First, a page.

2016 was a big year in workers’ compensation attorneys’ fee court decisions. While Castellanos involved so-called ‘carrier-paid’ attorney’s fees, Miles v. City of Edgewater Police Dept/Preferred Governmental Claims Solutions, 190 So. 3d 171 (Fla. 1st DCA 2016) addressed contract rights between injured workers and their attorneys.

Until the Miles case, it was a crime in Florida for an attorney to accept a fee from a claimant in a workers’ compensation case that exceeded the fee formula contained in section 440.34(1), Florida StatutesSection 440.105(3)(c), Florida Statutes. The crime was punishable by up to one year in prison (775.082) and a fine. Moreover, any lawyer violating 440.105(3)(c) could expect to be suspended or disbarred from the practice of law.

In Miles, the JCC rejected an attorney/client contract in which the client, an injured worker, and her union, agreed to pay a workers’ compensation lawyer a fee in excess of the amount allowed under 440.34. Because it would have been a financial hardship for the law firm hired by claimant to handle the case under the formula set forth in 440.34, it withdrew from the case. The injured worker proceeded Pro Se, where she lost before the JCC.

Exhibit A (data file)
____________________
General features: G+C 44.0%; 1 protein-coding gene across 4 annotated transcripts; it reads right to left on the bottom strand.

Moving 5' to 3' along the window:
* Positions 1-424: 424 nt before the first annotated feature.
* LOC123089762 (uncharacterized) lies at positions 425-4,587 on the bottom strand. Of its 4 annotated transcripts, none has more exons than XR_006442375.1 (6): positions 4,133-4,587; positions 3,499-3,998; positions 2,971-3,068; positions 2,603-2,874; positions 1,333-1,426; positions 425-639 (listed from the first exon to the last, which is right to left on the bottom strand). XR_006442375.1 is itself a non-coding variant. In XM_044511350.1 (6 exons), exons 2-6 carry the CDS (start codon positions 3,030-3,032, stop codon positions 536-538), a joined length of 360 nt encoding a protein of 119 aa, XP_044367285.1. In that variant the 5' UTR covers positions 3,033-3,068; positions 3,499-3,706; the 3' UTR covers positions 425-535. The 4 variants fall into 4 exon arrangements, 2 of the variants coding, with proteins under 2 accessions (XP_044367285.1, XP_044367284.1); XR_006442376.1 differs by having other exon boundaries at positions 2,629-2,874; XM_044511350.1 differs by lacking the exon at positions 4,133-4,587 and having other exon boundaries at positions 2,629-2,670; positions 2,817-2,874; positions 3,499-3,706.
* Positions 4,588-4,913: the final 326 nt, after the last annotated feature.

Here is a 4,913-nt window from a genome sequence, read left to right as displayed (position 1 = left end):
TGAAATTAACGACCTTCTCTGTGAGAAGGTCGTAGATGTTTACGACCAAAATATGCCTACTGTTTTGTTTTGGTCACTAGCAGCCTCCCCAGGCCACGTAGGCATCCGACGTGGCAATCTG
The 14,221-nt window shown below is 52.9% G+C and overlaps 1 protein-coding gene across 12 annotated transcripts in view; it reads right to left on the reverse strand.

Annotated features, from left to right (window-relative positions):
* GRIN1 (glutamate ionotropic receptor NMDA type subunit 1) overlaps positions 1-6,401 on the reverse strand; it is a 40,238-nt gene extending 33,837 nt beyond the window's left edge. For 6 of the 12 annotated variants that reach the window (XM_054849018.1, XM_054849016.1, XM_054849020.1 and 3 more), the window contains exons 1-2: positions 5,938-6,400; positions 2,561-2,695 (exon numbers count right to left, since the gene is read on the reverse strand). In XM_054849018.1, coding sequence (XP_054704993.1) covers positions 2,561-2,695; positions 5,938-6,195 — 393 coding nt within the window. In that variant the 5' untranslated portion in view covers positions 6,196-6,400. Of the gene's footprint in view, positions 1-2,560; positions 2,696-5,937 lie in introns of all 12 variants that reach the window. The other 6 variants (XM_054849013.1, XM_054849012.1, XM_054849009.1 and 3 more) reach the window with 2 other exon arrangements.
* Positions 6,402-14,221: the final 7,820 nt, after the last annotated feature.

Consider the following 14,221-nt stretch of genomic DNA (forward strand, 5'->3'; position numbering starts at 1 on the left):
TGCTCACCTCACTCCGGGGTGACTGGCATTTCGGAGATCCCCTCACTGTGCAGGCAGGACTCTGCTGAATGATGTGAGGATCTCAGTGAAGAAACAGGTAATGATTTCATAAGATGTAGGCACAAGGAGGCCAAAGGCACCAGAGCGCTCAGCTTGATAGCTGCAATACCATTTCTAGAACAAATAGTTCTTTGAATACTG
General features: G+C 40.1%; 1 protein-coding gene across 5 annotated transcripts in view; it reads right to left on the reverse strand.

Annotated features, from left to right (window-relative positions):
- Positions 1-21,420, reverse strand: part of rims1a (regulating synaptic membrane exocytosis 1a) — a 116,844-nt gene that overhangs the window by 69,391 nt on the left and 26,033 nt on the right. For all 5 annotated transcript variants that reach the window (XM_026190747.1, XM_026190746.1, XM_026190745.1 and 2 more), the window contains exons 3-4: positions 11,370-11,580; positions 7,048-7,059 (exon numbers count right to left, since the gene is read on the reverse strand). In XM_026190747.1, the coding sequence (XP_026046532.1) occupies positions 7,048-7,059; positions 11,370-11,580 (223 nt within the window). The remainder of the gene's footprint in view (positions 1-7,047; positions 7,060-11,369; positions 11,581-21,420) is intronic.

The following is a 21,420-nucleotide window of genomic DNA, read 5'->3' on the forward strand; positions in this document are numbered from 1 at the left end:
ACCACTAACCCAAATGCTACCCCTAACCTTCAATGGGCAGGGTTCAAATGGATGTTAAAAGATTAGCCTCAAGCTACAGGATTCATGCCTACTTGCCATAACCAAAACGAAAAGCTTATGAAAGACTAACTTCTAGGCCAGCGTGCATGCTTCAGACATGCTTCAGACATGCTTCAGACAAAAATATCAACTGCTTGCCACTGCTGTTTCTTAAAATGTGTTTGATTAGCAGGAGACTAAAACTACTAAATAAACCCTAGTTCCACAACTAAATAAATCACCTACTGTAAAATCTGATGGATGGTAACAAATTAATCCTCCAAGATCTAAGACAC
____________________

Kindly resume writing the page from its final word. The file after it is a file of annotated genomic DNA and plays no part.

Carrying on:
Claimant argued on appeal that Florida statutes 440.105 and 440.34 violated the First Amendment of the Constitution of the United States and the fundamental right to contract. The First District Court of Appeal agreed. At its heart, Miles is about freedom of speech and the right of individuals to contract freely for legal services. The Court found that 440.105 and 440.34 violated those rights:

In conclusion, the restrictions in sections 440.105 and 440.34, when applied to a claimant’s ability to retain counsel under a contract that calls for the payment of a reasonable fee by a claimant (or someone on his or her behalf), are unconstitutional violations of a claimant’s rights to free speech, free association, and petition — and are not permissible time, place, or manner restrictions on those rights. Likewise, those provisions also represent unconstitutional violations of a claimant’s right to form contracts — and are not permissible police power restrictions on those rights.

Miles at 184.